Apr 19, 2006
1:05 PM EDT
|So here's the debian community. Not enough people are available and/or willing to test packages, or managers to review these tests, and get everything approved and shipped in a new release. They have, perhaps, no incentive. It's a community thing, not for cash. However, where are these communities? Are they over at Fedora? Or perhaps these communities have left for Novell, Slackware, Ubuntu, Mepis, Mandriva? The fragmentation is causing the freebies (free help) to dry up, perhaps? Debian is one of these communities where there are no bounties, no foundation paying huge sums of money (that I know of), and no corporate sponsorship. That's a shame if I'm correct in my assumptions there.
Many people are genning their distro off Debian, but not returning the benefit back. They may think, so what if it's an older stable release? I can take the newer alpha release, approve a bunch of junk my way, swap packages and the like, and re-release it as my own distro. That's what Ubuntu has done.
To those who continue to do this to Debian, without returning enough back, I think it will backfire some day. The makers of Ubuntu will go back to the Debian site and it will say, "This site is down until further notice." At that point, a lot of people will have to take a long, hard look at what has happened here.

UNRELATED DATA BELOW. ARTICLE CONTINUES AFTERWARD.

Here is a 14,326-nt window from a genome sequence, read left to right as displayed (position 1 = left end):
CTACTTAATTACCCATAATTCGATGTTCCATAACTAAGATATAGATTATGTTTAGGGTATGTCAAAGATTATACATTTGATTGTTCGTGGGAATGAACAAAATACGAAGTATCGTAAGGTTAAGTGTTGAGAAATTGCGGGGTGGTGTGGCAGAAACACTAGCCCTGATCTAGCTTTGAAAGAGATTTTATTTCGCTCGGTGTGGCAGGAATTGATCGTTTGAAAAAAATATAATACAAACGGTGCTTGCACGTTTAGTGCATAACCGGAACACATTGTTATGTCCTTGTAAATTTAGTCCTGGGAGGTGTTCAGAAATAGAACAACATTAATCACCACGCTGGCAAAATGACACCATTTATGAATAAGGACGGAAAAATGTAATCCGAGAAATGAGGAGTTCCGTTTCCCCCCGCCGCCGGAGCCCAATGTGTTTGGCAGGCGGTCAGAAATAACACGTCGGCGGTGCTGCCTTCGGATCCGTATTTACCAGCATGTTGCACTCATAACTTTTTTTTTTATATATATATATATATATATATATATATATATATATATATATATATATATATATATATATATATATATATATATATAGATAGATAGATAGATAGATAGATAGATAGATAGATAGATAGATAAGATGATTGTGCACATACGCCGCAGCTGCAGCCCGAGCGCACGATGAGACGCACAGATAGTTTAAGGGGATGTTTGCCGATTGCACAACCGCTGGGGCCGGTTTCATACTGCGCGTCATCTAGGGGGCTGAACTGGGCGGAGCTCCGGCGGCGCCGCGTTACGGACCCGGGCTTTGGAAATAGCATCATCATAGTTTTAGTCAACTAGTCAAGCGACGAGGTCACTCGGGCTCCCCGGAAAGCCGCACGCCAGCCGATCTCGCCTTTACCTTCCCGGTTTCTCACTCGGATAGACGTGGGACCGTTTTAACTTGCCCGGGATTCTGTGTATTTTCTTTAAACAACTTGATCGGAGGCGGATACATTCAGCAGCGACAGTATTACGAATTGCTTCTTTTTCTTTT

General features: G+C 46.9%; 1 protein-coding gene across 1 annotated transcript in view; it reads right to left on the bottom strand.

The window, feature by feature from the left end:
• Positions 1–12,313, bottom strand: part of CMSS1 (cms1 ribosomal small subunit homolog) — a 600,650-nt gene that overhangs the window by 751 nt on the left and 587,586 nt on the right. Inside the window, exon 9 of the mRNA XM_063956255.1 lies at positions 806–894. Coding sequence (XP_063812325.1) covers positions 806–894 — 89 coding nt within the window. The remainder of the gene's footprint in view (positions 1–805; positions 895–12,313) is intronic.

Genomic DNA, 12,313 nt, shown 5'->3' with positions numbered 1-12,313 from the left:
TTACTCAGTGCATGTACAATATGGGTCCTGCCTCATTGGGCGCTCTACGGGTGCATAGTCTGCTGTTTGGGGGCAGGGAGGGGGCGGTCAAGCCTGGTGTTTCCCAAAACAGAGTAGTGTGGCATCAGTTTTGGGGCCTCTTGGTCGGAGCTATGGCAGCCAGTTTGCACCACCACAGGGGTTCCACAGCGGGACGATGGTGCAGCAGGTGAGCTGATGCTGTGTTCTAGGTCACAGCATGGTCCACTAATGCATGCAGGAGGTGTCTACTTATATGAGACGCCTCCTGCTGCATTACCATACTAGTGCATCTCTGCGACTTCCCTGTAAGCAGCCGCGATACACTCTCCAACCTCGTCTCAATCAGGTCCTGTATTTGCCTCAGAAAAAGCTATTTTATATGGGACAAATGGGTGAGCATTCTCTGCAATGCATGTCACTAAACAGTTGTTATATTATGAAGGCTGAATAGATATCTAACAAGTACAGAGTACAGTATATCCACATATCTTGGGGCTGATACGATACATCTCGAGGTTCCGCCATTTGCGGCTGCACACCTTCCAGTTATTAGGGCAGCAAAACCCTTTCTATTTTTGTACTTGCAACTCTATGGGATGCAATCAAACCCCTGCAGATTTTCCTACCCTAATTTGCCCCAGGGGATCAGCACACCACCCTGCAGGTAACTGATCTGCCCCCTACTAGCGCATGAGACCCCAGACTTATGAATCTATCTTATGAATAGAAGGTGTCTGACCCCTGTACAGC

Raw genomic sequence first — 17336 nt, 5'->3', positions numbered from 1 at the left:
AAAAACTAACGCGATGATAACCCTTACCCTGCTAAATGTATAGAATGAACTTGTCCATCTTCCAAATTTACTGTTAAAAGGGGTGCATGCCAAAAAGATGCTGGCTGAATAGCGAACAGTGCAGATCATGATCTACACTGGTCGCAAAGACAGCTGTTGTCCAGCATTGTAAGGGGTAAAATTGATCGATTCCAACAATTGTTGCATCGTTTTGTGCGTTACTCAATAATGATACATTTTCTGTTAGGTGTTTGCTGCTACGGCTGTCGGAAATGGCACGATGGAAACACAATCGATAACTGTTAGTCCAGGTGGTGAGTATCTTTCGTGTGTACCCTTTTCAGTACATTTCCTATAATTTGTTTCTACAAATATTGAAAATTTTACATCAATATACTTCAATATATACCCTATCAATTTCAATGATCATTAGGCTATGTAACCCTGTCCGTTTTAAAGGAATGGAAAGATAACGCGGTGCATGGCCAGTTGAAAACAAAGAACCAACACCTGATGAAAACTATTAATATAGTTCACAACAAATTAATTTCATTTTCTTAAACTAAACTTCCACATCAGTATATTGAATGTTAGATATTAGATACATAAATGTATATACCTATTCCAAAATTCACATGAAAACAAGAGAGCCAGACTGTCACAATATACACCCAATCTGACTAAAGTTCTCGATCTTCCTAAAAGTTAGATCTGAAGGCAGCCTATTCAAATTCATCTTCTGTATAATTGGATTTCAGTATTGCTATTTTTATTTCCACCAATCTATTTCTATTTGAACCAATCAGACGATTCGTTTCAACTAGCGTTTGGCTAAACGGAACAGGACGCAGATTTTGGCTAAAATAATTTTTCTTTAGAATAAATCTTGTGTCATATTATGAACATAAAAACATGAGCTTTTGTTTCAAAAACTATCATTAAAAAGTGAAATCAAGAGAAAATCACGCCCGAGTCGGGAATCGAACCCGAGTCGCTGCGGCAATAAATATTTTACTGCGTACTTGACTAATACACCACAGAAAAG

There needs to be an incentive at the Debian commune. The builders need payments to excite them enough to quit their day jobs and focus on this full-time. Since selling Linux software is bad form, they'll need to take the Mozilla model. That means a foundation, a tech support center, great marketing, a fantastic website, partnerships with other communities and companies, and bounties. At that point, they would be looking a lot like Ubuntu and Canonical.
Ubuntu and Canonical might as well just take over the Debian project, then.
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